These are the stories we all love as breeders, and there are so many of them like this. This article points out something interesting. The buyers at the select levels, with all their top level advisors, all playing with higher end money and volume of horses over the years, will forgive more faults on x-rays and confirmation than the buyers at the non select levels. That speaks volumes to me that the smaller scale buyers should take note of this and be more forgiving with faults that usually don’t keep a horse from racing. There are many other reasons that horses won’t run successfully other than xrays and certain confirmation flaws. Heck, even bad trainers are probably more responsible for horses not racing well than the above reasons. You here a lot of talk about not being able to buy one at a sale because the prices are too high, or that they could have bought that successful horse for cheap but “I didn’t pass him at the sale,” when it really boils down to they were too picky, and all fall on the same perfect show horse instead of a good racing prospect.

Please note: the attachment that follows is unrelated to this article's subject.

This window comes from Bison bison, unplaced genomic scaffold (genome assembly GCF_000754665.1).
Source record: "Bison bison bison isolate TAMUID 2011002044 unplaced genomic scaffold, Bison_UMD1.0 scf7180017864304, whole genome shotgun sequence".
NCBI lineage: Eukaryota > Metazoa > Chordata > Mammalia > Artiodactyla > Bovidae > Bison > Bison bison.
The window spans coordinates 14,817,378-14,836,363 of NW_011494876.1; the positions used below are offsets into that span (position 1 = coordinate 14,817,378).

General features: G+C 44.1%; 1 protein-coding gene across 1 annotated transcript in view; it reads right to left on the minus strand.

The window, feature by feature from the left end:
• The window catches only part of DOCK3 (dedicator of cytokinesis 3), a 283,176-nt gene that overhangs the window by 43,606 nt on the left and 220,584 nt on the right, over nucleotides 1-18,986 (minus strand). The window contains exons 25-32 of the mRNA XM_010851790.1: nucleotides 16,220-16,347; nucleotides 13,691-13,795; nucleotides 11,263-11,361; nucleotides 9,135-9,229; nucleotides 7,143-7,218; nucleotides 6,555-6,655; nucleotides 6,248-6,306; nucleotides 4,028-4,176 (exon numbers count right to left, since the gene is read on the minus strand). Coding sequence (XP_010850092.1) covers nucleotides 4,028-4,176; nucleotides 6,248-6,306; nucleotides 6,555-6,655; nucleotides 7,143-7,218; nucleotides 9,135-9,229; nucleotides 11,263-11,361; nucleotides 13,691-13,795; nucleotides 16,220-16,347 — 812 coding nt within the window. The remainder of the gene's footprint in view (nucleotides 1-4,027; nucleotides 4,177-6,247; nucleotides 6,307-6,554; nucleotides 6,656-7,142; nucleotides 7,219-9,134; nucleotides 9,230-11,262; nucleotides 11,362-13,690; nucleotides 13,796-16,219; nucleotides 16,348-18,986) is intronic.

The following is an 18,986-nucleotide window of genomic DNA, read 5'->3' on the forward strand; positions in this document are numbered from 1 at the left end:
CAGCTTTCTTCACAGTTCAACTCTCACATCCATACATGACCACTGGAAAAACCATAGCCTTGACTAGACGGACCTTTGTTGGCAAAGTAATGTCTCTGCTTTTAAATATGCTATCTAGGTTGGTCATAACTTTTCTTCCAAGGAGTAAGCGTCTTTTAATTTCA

• guest

        David, would you marry me?

        It is all about the “product.” Whoever got the surgery first as a baby, worked the fastest furlong at the ‘in training sales” and is a showboat of who has the most money and who can ‘pinhook’ the best. Two year old training sales, already grinding them for speed when their bones are not even developed, plus packing weight—NOT jockey weight, where most babies aren’t even 2 yrs. old???? What’s wrong with this picture? Who can afford the most sophisticated coverups? You are destroying the equine on every level. One thing nobody ever mentions are the painful abuse these horses go through JUST being tested; over and medicated normally, abnormally, etc. Why do you think they put lip chains on these horses just to get anything done with them or get them to the paddock? Do you know how much that pains a horse? There are many nerves on the upper gum, and with that heavy duty chain the horse will get on his knees for you if he has to. Honesty at Auctions? Yeah right.